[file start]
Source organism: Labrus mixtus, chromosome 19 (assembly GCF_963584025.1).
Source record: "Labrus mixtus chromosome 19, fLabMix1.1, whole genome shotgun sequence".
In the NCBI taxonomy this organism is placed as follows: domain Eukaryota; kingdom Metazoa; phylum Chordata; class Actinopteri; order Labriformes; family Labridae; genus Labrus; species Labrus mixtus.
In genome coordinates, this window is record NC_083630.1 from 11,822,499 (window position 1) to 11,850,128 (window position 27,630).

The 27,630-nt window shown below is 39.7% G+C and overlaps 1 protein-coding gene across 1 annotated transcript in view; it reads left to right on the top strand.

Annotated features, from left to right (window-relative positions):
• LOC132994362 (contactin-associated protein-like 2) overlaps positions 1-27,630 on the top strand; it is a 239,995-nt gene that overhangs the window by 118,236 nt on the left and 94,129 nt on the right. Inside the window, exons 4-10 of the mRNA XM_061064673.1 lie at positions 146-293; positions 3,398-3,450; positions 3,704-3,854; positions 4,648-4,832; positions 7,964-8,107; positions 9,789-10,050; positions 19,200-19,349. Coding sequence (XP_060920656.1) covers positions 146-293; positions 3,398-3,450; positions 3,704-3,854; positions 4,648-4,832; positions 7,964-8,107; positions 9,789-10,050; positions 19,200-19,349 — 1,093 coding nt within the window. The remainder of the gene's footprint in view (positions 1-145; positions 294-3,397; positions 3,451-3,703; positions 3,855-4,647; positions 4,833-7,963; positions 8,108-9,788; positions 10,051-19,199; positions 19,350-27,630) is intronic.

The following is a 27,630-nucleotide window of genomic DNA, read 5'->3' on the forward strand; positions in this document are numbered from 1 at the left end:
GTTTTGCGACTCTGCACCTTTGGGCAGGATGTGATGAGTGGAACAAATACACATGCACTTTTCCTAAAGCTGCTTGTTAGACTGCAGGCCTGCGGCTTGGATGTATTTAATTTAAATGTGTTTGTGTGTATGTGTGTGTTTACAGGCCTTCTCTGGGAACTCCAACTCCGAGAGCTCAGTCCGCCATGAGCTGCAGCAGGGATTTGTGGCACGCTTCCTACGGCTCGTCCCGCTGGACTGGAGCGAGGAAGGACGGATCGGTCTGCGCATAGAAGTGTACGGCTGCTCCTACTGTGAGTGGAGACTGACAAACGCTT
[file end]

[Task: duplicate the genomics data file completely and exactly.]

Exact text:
Source organism: Labrus mixtus, chromosome 19 (assembly GCF_963584025.1).
Source record: "Labrus mixtus chromosome 19, fLabMix1.1, whole genome shotgun sequence".
In the NCBI taxonomy this organism is placed as follows: domain Eukaryota; kingdom Metazoa; phylum Chordata; class Actinopteri; order Labriformes; family Labridae; genus Labrus; species Labrus mixtus.
In genome coordinates, this window is record NC_083630.1 from 11,822,499 (window position 1) to 11,850,128 (window position 27,630).

The 27,630-nt window shown below is 39.7% G+C and overlaps 1 protein-coding gene across 1 annotated transcript in view; it reads left to right on the top strand.

Annotated features, from left to right (window-relative positions):
• LOC132994362 (contactin-associated protein-like 2) overlaps positions 1-27,630 on the top strand; it is a 239,995-nt gene that overhangs the window by 118,236 nt on the left and 94,129 nt on the right. Inside the window, exons 4-10 of the mRNA XM_061064673.1 lie at positions 146-293; positions 3,398-3,450; positions 3,704-3,854; positions 4,648-4,832; positions 7,964-8,107; positions 9,789-10,050; positions 19,200-19,349. Coding sequence (XP_060920656.1) covers positions 146-293; positions 3,398-3,450; positions 3,704-3,854; positions 4,648-4,832; positions 7,964-8,107; positions 9,789-10,050; positions 19,200-19,349 — 1,093 coding nt within the window. The remainder of the gene's footprint in view (positions 1-145; positions 294-3,397; positions 3,451-3,703; positions 3,855-4,647; positions 4,833-7,963; positions 8,108-9,788; positions 10,051-19,199; positions 19,350-27,630) is intronic.

The following is a 27,630-nucleotide window of genomic DNA, read 5'->3' on the forward strand; positions in this document are numbered from 1 at the left end:
GTTTTGCGACTCTGCACCTTTGGGCAGGATGTGATGAGTGGAACAAATACACATGCACTTTTCCTAAAGCTGCTTGTTAGACTGCAGGCCTGCGGCTTGGATGTATTTAATTTAAATGTGTTTGTGTGTATGTGTGTGTTTACAGGCCTTCTCTGGGAACTCCAACTCCGAGAGCTCAGTCCGCCATGAGCTGCAGCAGGGATTTGTGGCACGCTTCCTACGGCTCGTCCCGCTGGACTGGAGCGAGGAAGGACGGATCGGTCTGCGCATAGAAGTGTACGGCTGCTCCTACTGTGAGTGGAGACTGACAAACGCTT